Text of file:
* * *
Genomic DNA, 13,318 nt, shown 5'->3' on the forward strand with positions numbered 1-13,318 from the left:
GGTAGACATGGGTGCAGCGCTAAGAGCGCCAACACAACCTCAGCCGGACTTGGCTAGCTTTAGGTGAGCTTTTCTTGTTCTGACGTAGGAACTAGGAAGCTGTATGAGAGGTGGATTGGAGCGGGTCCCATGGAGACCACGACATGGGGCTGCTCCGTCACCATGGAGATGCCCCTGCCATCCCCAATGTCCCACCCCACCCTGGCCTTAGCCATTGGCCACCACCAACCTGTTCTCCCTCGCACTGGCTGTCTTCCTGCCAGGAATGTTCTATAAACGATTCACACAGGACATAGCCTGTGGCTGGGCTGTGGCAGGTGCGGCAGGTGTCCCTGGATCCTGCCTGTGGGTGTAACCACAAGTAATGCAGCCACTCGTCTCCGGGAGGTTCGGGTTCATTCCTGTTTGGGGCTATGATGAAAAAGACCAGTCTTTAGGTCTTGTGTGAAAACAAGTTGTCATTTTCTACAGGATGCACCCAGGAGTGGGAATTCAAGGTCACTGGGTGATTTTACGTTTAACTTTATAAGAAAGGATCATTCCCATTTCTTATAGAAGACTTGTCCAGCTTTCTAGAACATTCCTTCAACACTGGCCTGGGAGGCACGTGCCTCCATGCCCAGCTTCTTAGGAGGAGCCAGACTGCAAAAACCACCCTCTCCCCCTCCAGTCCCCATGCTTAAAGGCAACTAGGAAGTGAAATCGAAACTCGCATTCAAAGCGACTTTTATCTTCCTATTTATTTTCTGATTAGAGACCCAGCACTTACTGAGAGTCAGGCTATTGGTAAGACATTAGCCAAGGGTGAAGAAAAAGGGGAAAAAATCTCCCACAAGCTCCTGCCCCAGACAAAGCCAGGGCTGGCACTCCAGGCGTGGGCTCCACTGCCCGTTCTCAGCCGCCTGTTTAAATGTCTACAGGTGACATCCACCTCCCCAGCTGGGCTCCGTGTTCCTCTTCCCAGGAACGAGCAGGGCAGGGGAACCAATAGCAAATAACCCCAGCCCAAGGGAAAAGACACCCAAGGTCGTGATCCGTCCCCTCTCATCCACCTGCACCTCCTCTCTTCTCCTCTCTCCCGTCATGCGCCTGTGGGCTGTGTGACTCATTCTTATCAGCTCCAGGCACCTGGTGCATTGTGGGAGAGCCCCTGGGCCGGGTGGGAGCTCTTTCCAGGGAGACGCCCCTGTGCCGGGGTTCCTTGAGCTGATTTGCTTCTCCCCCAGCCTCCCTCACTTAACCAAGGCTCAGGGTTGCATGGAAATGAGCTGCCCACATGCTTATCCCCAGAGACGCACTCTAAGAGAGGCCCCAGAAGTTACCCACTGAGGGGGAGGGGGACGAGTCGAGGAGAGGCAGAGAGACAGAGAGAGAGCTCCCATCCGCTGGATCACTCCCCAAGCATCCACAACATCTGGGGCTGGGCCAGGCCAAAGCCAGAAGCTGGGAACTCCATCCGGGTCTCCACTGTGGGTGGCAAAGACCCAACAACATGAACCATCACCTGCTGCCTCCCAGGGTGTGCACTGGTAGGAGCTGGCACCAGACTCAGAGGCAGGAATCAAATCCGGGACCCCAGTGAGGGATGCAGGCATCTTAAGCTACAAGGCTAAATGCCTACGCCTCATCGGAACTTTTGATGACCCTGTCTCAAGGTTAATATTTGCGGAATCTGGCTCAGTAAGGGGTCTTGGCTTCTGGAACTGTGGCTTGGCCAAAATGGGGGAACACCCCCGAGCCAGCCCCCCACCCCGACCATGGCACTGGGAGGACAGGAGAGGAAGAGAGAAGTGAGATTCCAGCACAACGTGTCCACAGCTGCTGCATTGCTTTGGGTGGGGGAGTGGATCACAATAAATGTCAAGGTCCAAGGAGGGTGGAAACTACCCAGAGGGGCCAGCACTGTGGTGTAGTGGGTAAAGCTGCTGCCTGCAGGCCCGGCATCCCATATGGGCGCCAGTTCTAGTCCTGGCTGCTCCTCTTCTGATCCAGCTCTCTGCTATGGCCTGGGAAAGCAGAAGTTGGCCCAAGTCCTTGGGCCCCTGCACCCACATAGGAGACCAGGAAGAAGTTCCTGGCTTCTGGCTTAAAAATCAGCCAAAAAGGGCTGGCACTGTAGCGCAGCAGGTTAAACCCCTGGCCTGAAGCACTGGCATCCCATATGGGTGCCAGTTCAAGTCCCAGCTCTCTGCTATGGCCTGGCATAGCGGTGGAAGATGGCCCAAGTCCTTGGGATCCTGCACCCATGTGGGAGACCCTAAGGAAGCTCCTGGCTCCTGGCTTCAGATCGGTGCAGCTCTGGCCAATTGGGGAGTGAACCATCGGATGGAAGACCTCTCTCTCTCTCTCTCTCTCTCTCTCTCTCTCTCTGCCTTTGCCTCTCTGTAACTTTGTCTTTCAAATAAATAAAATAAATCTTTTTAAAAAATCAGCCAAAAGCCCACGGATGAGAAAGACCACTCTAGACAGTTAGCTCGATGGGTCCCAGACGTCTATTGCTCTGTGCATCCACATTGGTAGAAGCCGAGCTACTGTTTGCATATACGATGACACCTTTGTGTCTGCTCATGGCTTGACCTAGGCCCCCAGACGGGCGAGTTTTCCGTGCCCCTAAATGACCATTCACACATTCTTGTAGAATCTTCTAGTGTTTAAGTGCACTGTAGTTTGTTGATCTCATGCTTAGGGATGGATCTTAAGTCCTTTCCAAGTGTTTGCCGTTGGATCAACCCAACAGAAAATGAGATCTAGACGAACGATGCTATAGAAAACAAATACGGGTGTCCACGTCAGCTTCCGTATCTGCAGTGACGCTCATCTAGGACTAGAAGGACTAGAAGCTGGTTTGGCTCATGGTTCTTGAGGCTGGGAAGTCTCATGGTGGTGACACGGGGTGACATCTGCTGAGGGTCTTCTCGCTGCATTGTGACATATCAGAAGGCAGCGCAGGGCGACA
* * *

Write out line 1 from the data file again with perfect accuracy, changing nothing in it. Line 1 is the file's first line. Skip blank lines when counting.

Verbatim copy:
Genomic DNA, 13,318 nt, shown 5'->3' on the forward strand with positions numbered 1-13,318 from the left: